When we all began driving, we were taught to keep both hands on the wheel and our eyes on the road at all times. It seems some have forgotten these rules, and make unsafe exceptions to keep one hand on the wheel and the other holding a phone. Texting while driving leads to reckless driving, car accidents, and even death.
In this article, we will cover:
- The Dangers of Texting and Driving
- The Different Forms of Distracted Driving
- The Facts About Texting While Driving
- PA Texting and Driving Laws
- Danger Of Hands-Free Cell Phone Use While Driving
- Local Teen’s Story Of Texting And Driving
- How To Prevent Texting While Driving Accidents
- Take the No Texting While Driving Pledge
Why Is Texting and Driving So Dangerous?
The average amount of time your eyes are taken off the road while texting and driving is 5 seconds.* One might think 5 seconds is nothing, but in all reality, things on the road can happen in a split second.
If you’re going at about 55 MPH, 5 seconds is the equivalent of driving an entire football field without looking.* When we think about it like this, we realize the severity of taking our eyes off the road for a “mere” 5 seconds. If that sounds scary, it’s because it is. You’re 23 times more likely to get into an accident when you’re texting and driving.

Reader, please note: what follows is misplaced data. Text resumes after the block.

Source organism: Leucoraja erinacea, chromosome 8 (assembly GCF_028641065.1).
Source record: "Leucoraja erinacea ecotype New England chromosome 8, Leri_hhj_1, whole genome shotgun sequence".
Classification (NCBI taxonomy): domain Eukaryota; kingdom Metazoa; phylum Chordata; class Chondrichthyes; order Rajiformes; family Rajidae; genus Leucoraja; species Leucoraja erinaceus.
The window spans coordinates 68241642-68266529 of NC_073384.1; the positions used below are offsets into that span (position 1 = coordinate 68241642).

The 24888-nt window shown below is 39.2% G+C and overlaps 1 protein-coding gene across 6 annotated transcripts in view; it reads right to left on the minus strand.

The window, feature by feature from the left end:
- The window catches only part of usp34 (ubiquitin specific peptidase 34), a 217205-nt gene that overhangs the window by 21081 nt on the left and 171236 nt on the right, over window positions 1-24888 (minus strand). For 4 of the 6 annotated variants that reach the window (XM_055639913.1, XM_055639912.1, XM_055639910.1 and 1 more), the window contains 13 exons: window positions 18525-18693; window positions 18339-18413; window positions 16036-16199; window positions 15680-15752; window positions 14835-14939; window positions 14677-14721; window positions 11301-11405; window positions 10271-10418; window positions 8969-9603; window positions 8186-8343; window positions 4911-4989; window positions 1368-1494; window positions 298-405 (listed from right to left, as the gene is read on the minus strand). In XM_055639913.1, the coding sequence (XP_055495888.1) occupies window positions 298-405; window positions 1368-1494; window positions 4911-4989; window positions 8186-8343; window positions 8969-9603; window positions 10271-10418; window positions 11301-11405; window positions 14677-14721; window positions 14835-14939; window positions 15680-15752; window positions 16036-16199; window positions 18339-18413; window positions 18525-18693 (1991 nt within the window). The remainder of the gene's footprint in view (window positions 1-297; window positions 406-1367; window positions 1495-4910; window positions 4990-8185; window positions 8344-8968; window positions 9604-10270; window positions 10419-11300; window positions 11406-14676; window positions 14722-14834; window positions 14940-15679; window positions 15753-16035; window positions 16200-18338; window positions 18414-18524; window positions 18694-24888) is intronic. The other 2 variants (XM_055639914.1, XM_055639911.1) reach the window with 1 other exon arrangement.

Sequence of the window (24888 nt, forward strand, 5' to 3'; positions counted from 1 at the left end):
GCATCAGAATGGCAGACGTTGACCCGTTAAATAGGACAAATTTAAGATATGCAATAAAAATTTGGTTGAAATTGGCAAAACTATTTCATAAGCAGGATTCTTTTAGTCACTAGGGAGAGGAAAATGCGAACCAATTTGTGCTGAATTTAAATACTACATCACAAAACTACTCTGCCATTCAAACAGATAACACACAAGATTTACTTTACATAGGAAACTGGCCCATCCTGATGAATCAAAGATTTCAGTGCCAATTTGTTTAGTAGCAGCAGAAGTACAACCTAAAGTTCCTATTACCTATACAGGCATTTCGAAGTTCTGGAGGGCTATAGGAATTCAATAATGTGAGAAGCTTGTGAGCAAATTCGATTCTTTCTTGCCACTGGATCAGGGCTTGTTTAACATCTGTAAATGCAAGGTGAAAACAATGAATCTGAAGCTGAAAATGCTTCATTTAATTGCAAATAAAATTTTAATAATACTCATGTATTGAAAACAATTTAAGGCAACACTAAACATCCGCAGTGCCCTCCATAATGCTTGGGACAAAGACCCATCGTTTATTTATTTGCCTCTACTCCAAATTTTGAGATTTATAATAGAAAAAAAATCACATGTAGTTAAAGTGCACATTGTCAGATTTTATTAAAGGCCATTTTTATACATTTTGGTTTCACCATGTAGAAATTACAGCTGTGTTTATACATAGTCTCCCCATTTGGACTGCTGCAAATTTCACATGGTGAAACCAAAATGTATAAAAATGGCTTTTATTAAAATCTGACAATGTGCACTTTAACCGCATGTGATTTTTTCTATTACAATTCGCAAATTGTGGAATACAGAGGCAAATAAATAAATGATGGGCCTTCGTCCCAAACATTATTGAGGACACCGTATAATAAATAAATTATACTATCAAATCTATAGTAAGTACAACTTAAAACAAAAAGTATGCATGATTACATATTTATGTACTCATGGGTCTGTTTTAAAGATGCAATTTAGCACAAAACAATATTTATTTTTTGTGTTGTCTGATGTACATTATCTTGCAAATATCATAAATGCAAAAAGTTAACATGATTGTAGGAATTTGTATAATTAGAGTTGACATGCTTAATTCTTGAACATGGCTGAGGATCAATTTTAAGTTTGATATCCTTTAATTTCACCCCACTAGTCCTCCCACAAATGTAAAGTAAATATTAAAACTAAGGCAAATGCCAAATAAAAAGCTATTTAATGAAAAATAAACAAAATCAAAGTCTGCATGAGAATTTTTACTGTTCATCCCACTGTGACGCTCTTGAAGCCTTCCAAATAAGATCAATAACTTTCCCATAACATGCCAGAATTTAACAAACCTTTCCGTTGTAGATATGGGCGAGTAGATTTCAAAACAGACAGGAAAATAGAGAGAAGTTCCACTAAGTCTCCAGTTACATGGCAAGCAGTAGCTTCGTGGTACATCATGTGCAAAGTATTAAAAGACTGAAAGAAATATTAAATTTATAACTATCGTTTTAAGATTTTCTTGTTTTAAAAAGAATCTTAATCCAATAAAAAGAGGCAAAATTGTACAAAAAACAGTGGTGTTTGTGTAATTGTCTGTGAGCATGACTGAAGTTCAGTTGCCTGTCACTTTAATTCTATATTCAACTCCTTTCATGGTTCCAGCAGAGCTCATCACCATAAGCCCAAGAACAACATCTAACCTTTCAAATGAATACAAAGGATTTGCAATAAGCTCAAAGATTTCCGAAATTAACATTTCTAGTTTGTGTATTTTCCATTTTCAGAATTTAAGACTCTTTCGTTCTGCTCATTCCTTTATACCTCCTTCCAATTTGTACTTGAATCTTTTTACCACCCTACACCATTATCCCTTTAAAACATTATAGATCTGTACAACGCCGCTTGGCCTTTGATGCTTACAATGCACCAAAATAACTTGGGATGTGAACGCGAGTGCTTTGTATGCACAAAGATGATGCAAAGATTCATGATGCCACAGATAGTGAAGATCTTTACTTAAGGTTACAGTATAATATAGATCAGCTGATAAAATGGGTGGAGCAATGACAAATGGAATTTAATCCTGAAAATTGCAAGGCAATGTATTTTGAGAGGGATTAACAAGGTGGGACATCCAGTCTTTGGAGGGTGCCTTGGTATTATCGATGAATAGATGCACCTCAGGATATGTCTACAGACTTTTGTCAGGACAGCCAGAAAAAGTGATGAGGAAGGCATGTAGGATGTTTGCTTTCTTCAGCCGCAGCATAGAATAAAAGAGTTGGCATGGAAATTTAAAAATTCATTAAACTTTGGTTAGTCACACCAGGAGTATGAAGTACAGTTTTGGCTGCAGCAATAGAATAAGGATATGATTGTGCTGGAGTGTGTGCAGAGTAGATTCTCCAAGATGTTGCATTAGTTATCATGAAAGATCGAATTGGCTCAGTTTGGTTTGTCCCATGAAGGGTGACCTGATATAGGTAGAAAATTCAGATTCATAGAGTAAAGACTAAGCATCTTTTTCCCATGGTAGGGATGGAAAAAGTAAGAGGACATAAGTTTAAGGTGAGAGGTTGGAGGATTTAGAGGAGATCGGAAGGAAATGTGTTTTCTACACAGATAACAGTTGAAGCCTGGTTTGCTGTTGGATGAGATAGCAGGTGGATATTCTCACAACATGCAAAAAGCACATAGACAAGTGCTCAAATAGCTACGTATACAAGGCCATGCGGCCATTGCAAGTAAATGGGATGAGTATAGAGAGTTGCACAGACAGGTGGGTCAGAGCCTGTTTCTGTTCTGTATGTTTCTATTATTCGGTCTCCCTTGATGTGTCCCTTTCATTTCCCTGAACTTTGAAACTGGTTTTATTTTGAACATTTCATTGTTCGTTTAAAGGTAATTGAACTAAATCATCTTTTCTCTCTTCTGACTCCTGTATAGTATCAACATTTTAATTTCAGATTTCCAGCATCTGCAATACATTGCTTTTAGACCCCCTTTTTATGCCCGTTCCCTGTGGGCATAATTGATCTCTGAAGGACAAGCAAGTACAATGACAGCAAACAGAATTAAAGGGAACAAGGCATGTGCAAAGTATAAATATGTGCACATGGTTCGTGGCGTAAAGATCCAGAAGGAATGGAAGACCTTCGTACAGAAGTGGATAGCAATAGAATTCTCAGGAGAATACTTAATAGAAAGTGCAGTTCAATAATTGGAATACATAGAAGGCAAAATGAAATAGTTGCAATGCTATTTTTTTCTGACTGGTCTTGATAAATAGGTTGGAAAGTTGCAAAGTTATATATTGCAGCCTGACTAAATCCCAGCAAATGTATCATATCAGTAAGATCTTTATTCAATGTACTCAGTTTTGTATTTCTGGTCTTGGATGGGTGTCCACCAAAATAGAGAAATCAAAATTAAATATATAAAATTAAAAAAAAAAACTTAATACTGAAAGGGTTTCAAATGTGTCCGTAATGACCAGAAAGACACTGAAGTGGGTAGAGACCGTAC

Another reason texting and driving is so scary? So many people do it, and claim they can do it “safely.” Everyone knows that drunk driving is unsafe and illegal, and everyone knows they shouldn’t do it under any circumstances. However, even though texting and driving is more dangerous, 77% of young adults claim they can drive safely while texting.
They’ve done it before, they believe themselves to be “good at it,” and have developed a system of either glancing down at the phone and then back out the windshield rapidly, holding the phone close to the windshield to keep it in their “line of vision”, increasing following distance, or texting only at stop signs or red lights, and so on.
In reality, people who text while driving, even those who are “good at it,” spend about 11% of their time outside of their lane.
Distracted Driving Comes in Different Forms
Texting and driving is largely regarded as a teenage and young adult problem; however, in reality, people of all ages are getting into accidents because they are distracted while driving.
The term “texting and driving” is a specific phrase for what is actually a broad range of cell phone-based activities, including searching for music, surfing the web, checking Facebook, reading emails, or any other activity that gets your eyes off the road and on your phone for an alarming amount of time. (You might think it’s not, but it is.) You don’t actually have to be texting in order to be considered texting and driving.